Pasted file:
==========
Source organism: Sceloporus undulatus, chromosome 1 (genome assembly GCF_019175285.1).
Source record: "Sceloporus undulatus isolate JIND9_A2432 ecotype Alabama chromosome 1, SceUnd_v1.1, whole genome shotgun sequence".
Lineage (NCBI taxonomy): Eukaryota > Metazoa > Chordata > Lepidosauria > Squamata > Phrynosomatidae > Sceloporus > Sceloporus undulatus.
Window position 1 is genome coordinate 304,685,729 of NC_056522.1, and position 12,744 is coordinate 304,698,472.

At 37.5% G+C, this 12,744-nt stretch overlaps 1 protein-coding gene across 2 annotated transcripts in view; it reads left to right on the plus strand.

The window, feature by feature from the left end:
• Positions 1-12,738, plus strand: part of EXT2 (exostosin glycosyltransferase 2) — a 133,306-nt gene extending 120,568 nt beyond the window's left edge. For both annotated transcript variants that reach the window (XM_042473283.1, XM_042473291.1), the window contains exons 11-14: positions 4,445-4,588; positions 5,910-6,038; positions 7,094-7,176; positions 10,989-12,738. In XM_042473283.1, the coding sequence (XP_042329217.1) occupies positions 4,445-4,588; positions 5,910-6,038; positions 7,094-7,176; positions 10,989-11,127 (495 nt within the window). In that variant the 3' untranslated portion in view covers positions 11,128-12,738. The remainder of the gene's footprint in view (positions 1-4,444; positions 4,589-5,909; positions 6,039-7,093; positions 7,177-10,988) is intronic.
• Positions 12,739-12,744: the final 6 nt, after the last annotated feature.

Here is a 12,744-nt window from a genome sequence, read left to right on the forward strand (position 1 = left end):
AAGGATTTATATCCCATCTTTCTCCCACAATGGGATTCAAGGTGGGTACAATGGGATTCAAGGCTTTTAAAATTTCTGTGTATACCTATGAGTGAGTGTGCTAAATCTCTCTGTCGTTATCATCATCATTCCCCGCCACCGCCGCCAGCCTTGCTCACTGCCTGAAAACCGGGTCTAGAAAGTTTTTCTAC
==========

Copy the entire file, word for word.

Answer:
Source organism: Sceloporus undulatus, chromosome 1 (genome assembly GCF_019175285.1).
Source record: "Sceloporus undulatus isolate JIND9_A2432 ecotype Alabama chromosome 1, SceUnd_v1.1, whole genome shotgun sequence".
Lineage (NCBI taxonomy): Eukaryota > Metazoa > Chordata > Lepidosauria > Squamata > Phrynosomatidae > Sceloporus > Sceloporus undulatus.
Window position 1 is genome coordinate 304,685,729 of NC_056522.1, and position 12,744 is coordinate 304,698,472.

At 37.5% G+C, this 12,744-nt stretch overlaps 1 protein-coding gene across 2 annotated transcripts in view; it reads left to right on the plus strand.

The window, feature by feature from the left end:
• Positions 1-12,738, plus strand: part of EXT2 (exostosin glycosyltransferase 2) — a 133,306-nt gene extending 120,568 nt beyond the window's left edge. For both annotated transcript variants that reach the window (XM_042473283.1, XM_042473291.1), the window contains exons 11-14: positions 4,445-4,588; positions 5,910-6,038; positions 7,094-7,176; positions 10,989-12,738. In XM_042473283.1, the coding sequence (XP_042329217.1) occupies positions 4,445-4,588; positions 5,910-6,038; positions 7,094-7,176; positions 10,989-11,127 (495 nt within the window). In that variant the 3' untranslated portion in view covers positions 11,128-12,738. The remainder of the gene's footprint in view (positions 1-4,444; positions 4,589-5,909; positions 6,039-7,093; positions 7,177-10,988) is intronic.
• Positions 12,739-12,744: the final 6 nt, after the last annotated feature.

Here is a 12,744-nt window from a genome sequence, read left to right on the forward strand (position 1 = left end):
AAGGATTTATATCCCATCTTTCTCCCACAATGGGATTCAAGGTGGGTACAATGGGATTCAAGGCTTTTAAAATTTCTGTGTATACCTATGAGTGAGTGTGCTAAATCTCTCTGTCGTTATCATCATCATTCCCCGCCACCGCCGCCAGCCTTGCTCACTGCCTGAAAACCGGGTCTAGAAAGTTTTTCTAC